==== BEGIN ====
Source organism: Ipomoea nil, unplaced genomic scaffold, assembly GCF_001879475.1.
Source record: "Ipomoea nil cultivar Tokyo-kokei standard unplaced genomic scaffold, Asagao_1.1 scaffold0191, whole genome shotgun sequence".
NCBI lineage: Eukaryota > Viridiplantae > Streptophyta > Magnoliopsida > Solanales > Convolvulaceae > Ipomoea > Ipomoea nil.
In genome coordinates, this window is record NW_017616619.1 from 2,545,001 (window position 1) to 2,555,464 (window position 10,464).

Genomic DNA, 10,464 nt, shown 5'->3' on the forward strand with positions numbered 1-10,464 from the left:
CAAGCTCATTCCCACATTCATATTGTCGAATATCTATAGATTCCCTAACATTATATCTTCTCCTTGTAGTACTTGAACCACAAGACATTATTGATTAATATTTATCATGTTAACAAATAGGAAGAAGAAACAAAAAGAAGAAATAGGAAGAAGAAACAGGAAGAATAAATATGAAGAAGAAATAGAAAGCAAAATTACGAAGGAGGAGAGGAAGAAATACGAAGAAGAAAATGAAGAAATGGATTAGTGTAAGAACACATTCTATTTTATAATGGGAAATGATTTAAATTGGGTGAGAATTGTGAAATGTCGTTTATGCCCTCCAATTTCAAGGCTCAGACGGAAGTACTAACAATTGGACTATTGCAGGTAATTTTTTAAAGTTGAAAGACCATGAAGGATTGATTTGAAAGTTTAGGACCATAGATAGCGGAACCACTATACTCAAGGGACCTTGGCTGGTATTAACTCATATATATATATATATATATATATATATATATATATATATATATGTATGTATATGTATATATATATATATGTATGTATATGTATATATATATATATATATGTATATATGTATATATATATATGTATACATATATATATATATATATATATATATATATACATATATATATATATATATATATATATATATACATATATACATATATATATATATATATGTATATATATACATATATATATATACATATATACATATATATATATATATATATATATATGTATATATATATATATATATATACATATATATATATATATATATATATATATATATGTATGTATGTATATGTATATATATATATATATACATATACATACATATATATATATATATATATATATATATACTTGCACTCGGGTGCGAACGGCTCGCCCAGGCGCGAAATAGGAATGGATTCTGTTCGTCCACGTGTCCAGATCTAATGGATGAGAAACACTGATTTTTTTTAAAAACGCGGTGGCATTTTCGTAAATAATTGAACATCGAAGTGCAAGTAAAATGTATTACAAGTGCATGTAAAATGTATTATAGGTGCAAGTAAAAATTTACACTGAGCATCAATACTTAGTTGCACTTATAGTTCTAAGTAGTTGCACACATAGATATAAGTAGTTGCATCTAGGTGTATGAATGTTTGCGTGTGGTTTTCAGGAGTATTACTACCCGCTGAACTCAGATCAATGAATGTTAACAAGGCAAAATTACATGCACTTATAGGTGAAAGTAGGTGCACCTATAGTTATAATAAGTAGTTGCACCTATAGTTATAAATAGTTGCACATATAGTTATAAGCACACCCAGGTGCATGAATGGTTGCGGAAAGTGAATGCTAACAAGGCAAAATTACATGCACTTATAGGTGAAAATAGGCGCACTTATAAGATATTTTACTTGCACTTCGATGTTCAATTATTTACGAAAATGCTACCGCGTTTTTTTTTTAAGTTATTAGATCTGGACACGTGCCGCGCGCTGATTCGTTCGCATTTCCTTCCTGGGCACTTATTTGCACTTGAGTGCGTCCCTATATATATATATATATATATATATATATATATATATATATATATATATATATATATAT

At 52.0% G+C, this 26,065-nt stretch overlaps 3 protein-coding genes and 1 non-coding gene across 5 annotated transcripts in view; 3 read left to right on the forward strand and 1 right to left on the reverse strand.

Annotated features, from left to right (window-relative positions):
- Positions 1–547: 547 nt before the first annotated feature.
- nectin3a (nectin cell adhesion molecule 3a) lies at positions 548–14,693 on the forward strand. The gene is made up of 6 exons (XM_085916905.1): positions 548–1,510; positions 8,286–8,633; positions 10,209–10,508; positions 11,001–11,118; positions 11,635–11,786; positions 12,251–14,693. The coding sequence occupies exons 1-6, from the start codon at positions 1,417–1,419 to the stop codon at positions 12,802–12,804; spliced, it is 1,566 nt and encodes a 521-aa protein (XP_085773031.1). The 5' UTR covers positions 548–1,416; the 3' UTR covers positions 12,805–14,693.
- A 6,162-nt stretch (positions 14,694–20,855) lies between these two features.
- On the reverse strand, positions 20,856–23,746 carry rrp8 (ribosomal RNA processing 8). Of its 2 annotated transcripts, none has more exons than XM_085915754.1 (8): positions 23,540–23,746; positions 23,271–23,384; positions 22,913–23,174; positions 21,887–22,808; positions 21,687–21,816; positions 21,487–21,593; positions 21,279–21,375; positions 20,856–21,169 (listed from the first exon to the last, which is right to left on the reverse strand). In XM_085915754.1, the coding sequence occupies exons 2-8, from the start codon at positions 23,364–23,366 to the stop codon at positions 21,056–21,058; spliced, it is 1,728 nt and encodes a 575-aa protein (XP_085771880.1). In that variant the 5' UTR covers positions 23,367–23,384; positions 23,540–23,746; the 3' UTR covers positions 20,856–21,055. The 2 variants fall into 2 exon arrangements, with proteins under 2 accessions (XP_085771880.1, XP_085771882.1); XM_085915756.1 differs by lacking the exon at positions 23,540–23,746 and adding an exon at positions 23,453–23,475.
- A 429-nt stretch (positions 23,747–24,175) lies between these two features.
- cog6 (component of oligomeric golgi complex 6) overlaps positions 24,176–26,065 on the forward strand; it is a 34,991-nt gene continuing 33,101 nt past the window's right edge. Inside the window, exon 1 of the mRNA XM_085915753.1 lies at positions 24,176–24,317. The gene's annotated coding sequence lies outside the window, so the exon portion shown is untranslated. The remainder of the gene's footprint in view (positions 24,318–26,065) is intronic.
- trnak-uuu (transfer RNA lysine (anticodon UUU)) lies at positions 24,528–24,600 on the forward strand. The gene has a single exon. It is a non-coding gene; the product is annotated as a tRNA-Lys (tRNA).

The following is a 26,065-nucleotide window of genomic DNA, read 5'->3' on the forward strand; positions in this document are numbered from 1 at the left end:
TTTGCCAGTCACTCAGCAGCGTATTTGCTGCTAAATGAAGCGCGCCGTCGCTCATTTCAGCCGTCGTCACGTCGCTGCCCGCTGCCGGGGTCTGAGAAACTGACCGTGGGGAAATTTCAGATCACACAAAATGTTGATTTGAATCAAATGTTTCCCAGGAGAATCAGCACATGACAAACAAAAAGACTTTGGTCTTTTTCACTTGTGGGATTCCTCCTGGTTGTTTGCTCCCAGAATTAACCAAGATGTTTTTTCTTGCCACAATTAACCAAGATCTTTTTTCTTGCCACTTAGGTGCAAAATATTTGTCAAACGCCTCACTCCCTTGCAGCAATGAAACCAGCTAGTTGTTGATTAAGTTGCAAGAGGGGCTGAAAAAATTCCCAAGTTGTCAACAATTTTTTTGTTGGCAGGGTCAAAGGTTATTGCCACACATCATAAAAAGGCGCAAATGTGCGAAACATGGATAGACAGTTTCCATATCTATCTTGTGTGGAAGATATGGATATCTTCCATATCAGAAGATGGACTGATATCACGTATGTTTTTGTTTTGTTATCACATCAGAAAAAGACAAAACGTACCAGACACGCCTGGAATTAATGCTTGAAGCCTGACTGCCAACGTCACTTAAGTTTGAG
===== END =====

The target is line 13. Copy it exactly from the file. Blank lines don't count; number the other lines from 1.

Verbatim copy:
- A 429-nt stretch (positions 23,747–24,175) lies between these two features.